Logistics and supply chain workers can tap new retraining programme for better job prospects

Minister for Manpower Josephine Teo (centre) takes a tour of the Healthcare Logistics Hub as ST Logistics Senior Logistics Assistant (Healthcare) Rizal Johari (right) explains his job role. ST PHOTO: MARK CHEONG

SINGAPORE - Mr Rizal Johari, 28, used to work as a logistics assistant, a labour-intensive job that mostly involved the picking and packing of goods. However the introduction of technology made his role obsolete last year, as processes became automated.

That was when his company, ST Logistics, got him to take part in a new redeployment programme so he could learn the skills required to operate the high-tech systems instead.

The programme involves three months of classroom and on-the-job training and is jointly developed by Workforce Singapore (WSG), the Economic Development Board, Enterprise Singapore and the Supply Chain and Logistics Academy.

Under the programme, known as the Redeployment Programme for Supply Chain and Logistics Coordinators, WSG will provide participating companies with salary support to aid the re-skilling and redeployment of their rank-and-file employees who are affected by the company's business transformation efforts.

The programme, which was piloted last year and officially launched on Tuesday (March 10), helps these affected workers take on new or enhanced roles within the company.

Providing training support to workers when "business is not exactly booming" is difficult for companies to think about, but in fact is "the smarter thing to do", said Minister for Manpower Josephine Teo on Tuesday during a visit to ST Logistics' facility in Tuas.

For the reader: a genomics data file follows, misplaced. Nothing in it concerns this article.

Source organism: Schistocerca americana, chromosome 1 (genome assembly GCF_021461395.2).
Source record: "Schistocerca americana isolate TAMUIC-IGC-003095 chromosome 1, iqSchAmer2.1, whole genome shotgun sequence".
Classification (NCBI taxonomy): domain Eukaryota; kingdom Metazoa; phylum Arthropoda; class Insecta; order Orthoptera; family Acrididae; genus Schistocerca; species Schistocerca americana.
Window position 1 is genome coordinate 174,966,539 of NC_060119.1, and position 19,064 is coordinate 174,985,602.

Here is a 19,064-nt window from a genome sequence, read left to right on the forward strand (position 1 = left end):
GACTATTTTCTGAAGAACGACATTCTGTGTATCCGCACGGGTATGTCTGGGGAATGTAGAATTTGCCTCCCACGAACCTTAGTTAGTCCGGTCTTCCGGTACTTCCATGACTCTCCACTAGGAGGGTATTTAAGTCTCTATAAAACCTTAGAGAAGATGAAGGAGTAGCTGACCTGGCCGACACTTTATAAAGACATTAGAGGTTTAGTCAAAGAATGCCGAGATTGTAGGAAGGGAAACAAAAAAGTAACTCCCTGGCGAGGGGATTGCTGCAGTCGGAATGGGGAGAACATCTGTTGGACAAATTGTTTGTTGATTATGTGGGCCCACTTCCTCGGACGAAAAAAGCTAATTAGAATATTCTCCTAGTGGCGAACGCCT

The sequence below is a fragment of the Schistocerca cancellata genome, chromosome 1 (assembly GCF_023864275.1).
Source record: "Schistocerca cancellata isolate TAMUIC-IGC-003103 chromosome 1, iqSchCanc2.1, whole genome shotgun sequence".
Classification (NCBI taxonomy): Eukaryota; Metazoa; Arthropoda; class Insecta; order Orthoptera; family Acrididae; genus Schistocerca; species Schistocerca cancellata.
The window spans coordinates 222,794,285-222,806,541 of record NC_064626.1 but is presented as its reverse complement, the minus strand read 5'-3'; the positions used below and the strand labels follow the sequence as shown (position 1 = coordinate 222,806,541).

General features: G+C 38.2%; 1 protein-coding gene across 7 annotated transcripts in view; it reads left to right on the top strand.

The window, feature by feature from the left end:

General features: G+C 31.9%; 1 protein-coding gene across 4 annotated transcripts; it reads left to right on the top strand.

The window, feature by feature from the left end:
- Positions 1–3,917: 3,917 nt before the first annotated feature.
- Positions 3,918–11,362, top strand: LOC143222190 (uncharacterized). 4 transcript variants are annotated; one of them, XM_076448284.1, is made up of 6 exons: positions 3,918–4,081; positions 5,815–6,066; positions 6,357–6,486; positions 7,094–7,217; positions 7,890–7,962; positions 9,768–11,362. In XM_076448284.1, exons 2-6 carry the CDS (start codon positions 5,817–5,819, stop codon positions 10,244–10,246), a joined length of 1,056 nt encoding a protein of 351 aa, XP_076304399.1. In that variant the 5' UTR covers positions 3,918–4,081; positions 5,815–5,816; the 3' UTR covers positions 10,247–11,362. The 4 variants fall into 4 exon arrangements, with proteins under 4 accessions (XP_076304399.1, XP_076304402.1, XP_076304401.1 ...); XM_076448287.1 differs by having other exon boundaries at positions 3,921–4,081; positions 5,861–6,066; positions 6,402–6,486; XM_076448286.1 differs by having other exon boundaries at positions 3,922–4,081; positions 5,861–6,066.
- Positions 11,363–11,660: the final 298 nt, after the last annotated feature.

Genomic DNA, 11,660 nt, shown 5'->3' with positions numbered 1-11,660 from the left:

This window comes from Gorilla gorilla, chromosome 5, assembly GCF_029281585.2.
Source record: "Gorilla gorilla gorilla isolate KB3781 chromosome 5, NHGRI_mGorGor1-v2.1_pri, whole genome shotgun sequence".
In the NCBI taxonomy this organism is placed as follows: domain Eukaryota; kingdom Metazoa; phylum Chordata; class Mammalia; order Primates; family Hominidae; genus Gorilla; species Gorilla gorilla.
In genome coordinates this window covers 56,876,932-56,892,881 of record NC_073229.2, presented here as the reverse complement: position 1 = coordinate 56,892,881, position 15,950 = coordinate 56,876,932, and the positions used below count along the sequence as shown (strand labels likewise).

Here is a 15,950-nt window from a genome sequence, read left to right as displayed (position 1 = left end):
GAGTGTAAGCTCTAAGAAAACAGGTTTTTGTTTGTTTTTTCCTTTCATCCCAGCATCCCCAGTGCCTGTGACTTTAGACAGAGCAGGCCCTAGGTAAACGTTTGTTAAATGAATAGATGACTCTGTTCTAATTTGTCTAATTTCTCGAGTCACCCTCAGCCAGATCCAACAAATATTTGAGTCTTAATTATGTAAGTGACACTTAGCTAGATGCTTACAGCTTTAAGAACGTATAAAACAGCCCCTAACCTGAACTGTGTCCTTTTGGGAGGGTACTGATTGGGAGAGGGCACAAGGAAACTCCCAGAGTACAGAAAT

WSG also runs a similar programme called the Redeployment Professional Conversion Programme for Supply Chain and Logistics Professionals, which is targeted at professionals, managers, executives and technicians.

ST Logistics, together with its parent company Toll Logistics, has committed to tapping both schemes to reskill 100 workers. Its chief executive Loganathan Ramasamy said: "As far as they (workers) are willing to learn and re-skill themselves, we are more than open - it is incumbent upon the company to do that."

Mr Johari now handles pick-and-pack operations with the aid of technology, operating a remote-controlled system that can place and retrieve goods from storage racks. "Its quite interesting moving (to this role) from a manual labour job," he said.

Separately, ST Logistics is also sponsoring Mr Johari's diploma in integrated logistics management at the Singapore Logistics Academy, which he will complete this July, after which he will be eligible for a supervisory role and a higher salary.

WSG expects about 600 logistics and supply chain workers and professionals, managers, executives and technicians (PMETs) to benefit from its redeployment programmes.

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